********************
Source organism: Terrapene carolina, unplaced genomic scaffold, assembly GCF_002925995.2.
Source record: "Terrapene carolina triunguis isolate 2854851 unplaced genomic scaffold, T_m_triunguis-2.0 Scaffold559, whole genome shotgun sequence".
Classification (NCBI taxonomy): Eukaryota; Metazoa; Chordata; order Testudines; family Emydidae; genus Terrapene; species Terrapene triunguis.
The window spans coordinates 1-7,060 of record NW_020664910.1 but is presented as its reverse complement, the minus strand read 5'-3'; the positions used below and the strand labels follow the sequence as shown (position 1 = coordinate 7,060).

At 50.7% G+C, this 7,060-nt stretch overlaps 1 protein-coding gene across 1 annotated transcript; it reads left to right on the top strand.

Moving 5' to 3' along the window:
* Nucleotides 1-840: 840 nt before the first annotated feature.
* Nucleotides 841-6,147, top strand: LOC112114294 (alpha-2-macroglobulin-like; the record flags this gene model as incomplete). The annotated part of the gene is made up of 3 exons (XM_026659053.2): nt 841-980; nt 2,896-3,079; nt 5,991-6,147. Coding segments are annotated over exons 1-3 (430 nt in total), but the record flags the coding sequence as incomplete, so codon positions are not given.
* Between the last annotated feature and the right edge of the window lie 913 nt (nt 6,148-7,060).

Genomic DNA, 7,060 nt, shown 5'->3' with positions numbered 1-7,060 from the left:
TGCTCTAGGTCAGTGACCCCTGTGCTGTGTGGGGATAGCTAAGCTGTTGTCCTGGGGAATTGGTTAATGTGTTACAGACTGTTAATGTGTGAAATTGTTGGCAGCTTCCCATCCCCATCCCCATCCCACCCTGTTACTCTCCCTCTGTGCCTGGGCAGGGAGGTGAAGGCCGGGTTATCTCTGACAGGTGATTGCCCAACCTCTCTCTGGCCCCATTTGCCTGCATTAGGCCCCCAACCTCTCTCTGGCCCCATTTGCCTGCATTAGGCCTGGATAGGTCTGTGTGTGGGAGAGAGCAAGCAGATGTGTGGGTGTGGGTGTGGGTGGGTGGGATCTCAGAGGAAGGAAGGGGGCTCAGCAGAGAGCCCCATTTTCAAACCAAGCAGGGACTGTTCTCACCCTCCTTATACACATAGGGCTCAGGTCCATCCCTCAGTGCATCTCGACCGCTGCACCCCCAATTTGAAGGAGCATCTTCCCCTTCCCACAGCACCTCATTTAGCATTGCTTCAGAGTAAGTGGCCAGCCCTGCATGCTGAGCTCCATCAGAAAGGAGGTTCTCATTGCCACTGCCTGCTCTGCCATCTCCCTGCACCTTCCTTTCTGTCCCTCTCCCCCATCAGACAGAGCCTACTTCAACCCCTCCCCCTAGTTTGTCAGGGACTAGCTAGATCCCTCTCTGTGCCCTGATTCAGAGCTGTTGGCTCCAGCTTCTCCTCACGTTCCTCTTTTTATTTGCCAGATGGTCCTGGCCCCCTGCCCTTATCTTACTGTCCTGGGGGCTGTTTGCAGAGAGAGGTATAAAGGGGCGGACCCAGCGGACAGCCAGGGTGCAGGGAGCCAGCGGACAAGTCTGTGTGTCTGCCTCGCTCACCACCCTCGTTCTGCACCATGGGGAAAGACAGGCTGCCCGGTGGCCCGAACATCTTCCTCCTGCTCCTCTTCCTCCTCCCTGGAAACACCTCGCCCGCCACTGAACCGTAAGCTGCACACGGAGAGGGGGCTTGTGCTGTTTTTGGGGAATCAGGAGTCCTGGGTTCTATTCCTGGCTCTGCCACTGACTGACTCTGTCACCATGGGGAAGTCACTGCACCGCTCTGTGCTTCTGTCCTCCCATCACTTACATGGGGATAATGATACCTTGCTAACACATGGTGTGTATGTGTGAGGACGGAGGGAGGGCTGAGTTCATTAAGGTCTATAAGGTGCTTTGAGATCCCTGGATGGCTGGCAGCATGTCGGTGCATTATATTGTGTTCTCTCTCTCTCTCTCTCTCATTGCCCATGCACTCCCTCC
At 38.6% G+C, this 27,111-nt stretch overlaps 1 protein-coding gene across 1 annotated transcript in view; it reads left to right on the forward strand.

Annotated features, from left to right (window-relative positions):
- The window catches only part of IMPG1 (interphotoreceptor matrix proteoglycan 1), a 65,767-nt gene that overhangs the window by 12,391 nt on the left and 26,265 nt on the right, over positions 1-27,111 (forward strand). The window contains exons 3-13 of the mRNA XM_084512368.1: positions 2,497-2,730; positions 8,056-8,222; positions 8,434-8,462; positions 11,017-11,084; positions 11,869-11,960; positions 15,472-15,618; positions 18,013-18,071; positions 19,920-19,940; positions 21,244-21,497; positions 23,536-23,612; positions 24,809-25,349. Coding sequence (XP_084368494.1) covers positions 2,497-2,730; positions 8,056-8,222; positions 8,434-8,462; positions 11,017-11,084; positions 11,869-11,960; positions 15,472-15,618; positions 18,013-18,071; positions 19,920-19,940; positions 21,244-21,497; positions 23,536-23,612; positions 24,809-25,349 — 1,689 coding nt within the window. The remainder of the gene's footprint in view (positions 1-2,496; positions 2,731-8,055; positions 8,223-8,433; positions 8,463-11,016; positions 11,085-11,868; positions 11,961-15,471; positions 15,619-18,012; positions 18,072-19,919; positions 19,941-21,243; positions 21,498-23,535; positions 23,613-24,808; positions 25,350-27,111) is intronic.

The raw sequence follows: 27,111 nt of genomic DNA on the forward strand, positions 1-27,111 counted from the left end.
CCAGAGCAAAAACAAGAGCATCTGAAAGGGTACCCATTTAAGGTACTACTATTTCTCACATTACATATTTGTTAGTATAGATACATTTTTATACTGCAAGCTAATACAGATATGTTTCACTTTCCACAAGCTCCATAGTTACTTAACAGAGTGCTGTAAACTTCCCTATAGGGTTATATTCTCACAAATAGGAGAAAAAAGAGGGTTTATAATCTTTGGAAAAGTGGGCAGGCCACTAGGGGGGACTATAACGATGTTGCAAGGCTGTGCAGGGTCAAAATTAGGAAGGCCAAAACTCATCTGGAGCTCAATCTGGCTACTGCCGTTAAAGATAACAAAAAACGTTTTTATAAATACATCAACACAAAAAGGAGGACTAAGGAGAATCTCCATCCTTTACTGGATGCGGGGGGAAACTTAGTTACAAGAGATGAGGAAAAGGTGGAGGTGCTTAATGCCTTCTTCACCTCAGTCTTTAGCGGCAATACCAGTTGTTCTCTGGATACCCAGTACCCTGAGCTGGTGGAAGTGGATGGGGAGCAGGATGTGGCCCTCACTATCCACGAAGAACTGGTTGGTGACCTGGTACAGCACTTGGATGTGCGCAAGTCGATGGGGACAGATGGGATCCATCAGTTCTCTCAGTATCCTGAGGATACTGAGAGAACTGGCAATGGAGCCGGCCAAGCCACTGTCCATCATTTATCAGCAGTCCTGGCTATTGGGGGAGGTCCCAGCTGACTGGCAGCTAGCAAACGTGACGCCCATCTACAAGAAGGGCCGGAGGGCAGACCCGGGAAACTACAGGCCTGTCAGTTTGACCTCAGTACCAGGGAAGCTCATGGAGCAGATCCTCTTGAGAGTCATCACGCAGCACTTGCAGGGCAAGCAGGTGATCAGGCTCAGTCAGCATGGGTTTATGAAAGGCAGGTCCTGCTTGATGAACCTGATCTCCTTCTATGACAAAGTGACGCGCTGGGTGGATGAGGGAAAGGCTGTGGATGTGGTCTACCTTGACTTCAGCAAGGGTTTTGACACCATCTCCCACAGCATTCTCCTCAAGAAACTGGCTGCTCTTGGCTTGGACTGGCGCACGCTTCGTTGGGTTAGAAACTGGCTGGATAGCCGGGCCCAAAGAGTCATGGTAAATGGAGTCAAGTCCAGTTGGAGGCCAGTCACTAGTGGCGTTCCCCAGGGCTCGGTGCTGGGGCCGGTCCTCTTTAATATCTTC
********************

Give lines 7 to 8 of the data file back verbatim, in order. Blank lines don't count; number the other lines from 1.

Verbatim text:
* Nucleotides 1-840: 840 nt before the first annotated feature.
* Nucleotides 841-6,147, top strand: LOC112114294 (alpha-2-macroglobulin-like; the record flags this gene model as incomplete). The annotated part of the gene is made up of 3 exons (XM_026659053.2): nt 841-980; nt 2,896-3,079; nt 5,991-6,147. Coding segments are annotated over exons 1-3 (430 nt in total), but the record flags the coding sequence as incomplete, so codon positions are not given.